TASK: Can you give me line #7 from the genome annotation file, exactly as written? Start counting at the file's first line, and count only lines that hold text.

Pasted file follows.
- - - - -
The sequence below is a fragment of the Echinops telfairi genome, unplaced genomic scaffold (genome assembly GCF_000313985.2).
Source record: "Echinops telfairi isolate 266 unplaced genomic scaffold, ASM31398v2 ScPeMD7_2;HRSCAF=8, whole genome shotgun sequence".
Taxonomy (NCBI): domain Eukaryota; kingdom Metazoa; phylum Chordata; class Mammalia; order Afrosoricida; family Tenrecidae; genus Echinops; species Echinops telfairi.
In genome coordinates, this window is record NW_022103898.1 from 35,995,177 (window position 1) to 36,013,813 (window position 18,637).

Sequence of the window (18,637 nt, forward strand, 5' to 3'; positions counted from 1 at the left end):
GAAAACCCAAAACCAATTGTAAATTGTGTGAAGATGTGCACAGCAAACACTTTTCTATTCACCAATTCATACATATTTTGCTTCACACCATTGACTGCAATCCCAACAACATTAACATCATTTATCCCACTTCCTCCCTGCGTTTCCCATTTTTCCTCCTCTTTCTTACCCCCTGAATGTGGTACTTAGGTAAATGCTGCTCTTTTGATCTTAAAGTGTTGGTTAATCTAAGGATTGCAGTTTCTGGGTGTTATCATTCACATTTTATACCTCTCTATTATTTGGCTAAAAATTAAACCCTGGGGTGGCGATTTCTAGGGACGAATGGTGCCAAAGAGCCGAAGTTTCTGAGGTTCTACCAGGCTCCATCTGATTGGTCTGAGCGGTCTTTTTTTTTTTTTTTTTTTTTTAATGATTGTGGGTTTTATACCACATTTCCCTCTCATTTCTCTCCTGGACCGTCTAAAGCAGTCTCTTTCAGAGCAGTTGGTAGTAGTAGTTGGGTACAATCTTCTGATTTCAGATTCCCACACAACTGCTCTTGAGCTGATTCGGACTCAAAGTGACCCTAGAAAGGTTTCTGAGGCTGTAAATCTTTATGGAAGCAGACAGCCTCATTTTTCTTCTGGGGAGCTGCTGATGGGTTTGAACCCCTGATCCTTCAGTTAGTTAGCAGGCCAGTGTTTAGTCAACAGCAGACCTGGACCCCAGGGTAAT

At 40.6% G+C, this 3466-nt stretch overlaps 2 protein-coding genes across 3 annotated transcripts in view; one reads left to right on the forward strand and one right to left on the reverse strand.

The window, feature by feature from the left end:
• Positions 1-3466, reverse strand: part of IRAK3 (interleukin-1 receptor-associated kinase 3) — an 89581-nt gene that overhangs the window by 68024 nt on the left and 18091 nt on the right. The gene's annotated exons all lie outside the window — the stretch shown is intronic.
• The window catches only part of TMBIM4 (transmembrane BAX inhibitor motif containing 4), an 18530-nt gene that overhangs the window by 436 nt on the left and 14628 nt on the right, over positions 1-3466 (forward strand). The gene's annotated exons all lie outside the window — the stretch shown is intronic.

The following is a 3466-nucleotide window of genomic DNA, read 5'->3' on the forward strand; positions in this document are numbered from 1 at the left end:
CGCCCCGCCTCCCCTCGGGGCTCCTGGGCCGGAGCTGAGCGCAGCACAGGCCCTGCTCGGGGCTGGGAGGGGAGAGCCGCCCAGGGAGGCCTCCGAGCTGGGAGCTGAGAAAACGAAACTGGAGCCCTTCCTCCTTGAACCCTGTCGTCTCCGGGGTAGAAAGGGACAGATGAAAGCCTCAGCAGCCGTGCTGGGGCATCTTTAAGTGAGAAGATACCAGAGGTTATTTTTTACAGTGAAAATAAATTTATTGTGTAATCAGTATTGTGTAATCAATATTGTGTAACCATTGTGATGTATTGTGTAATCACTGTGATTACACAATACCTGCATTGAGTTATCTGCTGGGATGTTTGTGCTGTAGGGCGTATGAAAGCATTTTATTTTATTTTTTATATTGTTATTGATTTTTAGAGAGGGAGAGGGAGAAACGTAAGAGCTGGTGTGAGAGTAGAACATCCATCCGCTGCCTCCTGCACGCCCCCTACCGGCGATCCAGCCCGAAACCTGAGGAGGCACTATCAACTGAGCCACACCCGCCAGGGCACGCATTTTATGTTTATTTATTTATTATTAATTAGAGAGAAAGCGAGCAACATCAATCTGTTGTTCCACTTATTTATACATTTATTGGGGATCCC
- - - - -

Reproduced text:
At 40.6% G+C, this 3466-nt stretch overlaps 2 protein-coding genes across 3 annotated transcripts in view; one reads left to right on the forward strand and one right to left on the reverse strand.